Black also plans to work to give voice to teen mental health issues. He will encourage public discourse, openness and transparency on that front as well, he said.

“Not necessarily a specific city council thing but incumbent upon on all community leaders to have open discussion [on this],” he said.

Black added that an open dialogue on suicide will reduce the stigmas that surround mental health issues.


In consideration of how we voice our opinions in the modern world, we’ve closed comments on our websites. We value the opinions of our readers and we encourage you to keep the conversation going.

Please feel free to share your story tips by emailing editor@kirklandreporter.com.

To share your opinion for publication, submit a letter through our website https://www.kirklandreporter.com/submit-letter/. Include your name, address and daytime phone number. (We’ll only publish your name and hometown.) We reserve the right to edit letters, but if you keep yours to 300 words or less, we won’t ask you to shorten it.

More in News

Should state cover school bus costs if there are no riders?

With funding tied to getting students to school, districts are uncertain how much money they’ll receive.

Pexel Images
Two patients contracted COVID-19 while at EvergreenHealth in Kirkland

A press release from the hospital states it has contacted 100 employees that had various levels of exposure, and that the direct source in this case is unclear

Kirkland PD car. File photo
One dead in shooting at Houghton Beach Park

The park is partially closed Thursday for the shooting investigation

Virtual town halls coming up for unincorporated King County

Events throughout September and October via Zoom will cater to different areas of the region.

A view of the Palmer Fire, located seven miles southwest of Oroville in north central Washington. Source: InciWeb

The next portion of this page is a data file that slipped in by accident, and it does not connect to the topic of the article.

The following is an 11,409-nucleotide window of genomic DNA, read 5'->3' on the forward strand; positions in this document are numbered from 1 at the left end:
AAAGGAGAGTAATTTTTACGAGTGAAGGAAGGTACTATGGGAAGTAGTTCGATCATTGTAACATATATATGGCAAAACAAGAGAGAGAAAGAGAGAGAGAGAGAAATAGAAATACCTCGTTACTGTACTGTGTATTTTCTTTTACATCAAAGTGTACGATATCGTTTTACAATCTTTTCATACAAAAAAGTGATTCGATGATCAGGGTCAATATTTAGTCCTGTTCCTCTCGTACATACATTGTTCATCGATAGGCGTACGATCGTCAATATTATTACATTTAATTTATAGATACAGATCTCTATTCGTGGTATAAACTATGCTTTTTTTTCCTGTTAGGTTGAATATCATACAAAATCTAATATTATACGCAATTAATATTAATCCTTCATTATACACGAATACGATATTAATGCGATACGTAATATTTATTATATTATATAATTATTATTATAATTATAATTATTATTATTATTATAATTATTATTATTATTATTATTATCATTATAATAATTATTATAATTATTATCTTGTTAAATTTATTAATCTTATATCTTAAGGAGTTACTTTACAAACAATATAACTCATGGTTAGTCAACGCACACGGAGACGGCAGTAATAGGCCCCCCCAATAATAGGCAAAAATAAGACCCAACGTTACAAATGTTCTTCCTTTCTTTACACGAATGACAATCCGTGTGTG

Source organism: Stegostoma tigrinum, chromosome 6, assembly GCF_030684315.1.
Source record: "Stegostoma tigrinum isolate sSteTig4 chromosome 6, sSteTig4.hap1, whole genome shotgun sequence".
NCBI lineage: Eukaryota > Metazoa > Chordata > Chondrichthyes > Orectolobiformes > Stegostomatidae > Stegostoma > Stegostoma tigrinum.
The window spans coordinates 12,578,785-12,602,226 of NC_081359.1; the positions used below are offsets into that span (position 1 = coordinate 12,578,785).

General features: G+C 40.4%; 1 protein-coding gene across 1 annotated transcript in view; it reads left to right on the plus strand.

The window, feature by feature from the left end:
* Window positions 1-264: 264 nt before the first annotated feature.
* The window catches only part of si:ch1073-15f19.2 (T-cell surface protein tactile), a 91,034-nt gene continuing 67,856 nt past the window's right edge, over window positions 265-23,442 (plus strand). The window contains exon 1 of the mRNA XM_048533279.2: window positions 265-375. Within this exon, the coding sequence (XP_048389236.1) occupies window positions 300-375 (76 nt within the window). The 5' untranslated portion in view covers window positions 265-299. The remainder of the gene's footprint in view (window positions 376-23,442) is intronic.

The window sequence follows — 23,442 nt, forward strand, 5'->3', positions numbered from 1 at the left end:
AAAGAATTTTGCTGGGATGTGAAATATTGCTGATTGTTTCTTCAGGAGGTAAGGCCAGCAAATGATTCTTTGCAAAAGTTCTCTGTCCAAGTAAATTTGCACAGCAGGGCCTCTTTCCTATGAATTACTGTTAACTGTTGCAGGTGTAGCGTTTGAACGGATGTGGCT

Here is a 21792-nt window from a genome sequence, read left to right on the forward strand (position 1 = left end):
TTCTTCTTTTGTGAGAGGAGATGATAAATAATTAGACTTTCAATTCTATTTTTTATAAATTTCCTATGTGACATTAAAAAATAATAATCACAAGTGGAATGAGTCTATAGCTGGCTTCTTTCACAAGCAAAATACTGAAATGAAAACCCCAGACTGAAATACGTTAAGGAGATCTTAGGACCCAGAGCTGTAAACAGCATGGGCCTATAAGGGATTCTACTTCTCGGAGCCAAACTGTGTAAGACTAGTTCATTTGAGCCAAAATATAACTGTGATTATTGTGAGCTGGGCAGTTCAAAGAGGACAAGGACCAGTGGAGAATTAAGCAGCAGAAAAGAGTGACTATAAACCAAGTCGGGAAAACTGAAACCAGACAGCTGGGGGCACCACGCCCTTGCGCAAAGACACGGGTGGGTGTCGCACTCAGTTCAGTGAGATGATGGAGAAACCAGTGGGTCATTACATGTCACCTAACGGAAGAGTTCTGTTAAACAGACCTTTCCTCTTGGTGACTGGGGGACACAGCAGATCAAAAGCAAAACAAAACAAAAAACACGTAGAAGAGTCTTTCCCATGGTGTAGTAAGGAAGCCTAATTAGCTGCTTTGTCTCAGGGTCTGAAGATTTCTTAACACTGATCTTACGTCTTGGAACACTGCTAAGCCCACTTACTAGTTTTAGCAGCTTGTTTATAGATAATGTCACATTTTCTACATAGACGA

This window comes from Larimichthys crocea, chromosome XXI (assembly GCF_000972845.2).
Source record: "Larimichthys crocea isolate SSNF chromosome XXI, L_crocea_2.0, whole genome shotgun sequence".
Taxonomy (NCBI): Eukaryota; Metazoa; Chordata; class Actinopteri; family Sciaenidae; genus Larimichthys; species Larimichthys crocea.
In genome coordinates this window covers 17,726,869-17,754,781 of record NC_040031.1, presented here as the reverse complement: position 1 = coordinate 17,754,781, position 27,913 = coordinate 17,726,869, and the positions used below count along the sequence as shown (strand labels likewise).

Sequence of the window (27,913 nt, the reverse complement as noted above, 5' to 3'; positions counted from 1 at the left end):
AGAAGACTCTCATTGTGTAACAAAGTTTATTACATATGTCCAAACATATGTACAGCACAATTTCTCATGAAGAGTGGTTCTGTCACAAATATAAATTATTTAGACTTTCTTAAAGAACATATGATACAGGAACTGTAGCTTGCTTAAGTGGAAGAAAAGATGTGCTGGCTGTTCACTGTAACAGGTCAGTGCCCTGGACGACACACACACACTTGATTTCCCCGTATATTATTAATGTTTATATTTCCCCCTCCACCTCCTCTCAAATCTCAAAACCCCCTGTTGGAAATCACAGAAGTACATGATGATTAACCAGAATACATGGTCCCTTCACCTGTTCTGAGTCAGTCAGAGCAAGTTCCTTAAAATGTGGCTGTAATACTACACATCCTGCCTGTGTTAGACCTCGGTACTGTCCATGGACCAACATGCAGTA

Antifa isn’t starting Washington wildfires

Online conspiracy theories are spreading as the West Coast burns.

A plane drops fire retardant on the Palmer Mountain Fire last week. The fire is listed as 84 percent contained, and fully lined. Laura Knowlton/Sound Publishing staff photo
Threat multiplier: How climate change, coronavirus and weather are scorching WA

Dry summer conspired with the pandemic and a wind storm.

Amazon adds more office space to Bellevue, now as many new jobs as HQ2

The office space for an additional 10,000 jobs, making it 25,000 coming to downtown, is expected to complete in 2023.

Constantine announces King County climate action plan

Plots an example of decreased stormwater pollution, urban flooding prevention, immigrant connections

The YMCA of Greater Seattle opened its King County branches to provide child care centers dedicated to serving the families of essential workers. Courtesy photo
COVID continues to whittle away at child care in Washington

It’s estimated that 25% of Washington child care facilities have closed since the pandemic began.

Ferguson sues agencies over archive relocation decision

“Decision to close the National Archives in Seattle has far-reaching impacts across the Northwest.”

Downtown Kirkland. Staff photo/Blake Peterson
COVID-19 relief grants available for small Kirkland businesses

The application will be available until Sept. 16.

Bothell schools receive grants for socially-distanced physical education

Cedar Wood Elementary and Maywood Hills Elementary were among the recipients